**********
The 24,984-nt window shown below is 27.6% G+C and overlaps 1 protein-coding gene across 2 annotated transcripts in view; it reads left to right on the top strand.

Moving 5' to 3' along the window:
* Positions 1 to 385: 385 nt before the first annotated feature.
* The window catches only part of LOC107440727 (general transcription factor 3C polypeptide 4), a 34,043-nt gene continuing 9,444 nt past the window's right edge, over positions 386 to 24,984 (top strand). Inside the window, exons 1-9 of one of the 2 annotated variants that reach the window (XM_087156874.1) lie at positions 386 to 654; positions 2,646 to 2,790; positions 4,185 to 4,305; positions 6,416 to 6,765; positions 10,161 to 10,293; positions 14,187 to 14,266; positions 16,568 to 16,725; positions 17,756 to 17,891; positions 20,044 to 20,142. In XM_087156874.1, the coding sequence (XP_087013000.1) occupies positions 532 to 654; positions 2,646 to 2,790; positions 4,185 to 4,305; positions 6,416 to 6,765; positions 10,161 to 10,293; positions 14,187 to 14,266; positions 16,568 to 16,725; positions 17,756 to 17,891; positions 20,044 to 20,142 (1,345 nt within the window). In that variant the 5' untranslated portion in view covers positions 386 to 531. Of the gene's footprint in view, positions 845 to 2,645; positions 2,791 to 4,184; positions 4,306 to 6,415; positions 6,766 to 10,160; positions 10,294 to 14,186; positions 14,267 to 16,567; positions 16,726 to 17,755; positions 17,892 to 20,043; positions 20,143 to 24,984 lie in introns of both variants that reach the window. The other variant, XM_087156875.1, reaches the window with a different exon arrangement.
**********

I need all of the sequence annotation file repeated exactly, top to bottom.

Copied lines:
The 24,984-nt window shown below is 27.6% G+C and overlaps 1 protein-coding gene across 2 annotated transcripts in view; it reads left to right on the top strand.

Moving 5' to 3' along the window:
* Positions 1 to 385: 385 nt before the first annotated feature.
* The window catches only part of LOC107440727 (general transcription factor 3C polypeptide 4), a 34,043-nt gene continuing 9,444 nt past the window's right edge, over positions 386 to 24,984 (top strand). Inside the window, exons 1-9 of one of the 2 annotated variants that reach the window (XM_087156874.1) lie at positions 386 to 654; positions 2,646 to 2,790; positions 4,185 to 4,305; positions 6,416 to 6,765; positions 10,161 to 10,293; positions 14,187 to 14,266; positions 16,568 to 16,725; positions 17,756 to 17,891; positions 20,044 to 20,142. In XM_087156874.1, the coding sequence (XP_087013000.1) occupies positions 532 to 654; positions 2,646 to 2,790; positions 4,185 to 4,305; positions 6,416 to 6,765; positions 10,161 to 10,293; positions 14,187 to 14,266; positions 16,568 to 16,725; positions 17,756 to 17,891; positions 20,044 to 20,142 (1,345 nt within the window). In that variant the 5' untranslated portion in view covers positions 386 to 531. Of the gene's footprint in view, positions 845 to 2,645; positions 2,791 to 4,184; positions 4,306 to 6,415; positions 6,766 to 10,160; positions 10,294 to 14,186; positions 14,267 to 16,567; positions 16,726 to 17,755; positions 17,892 to 20,043; positions 20,143 to 24,984 lie in introns of both variants that reach the window. The other variant, XM_087156875.1, reaches the window with a different exon arrangement.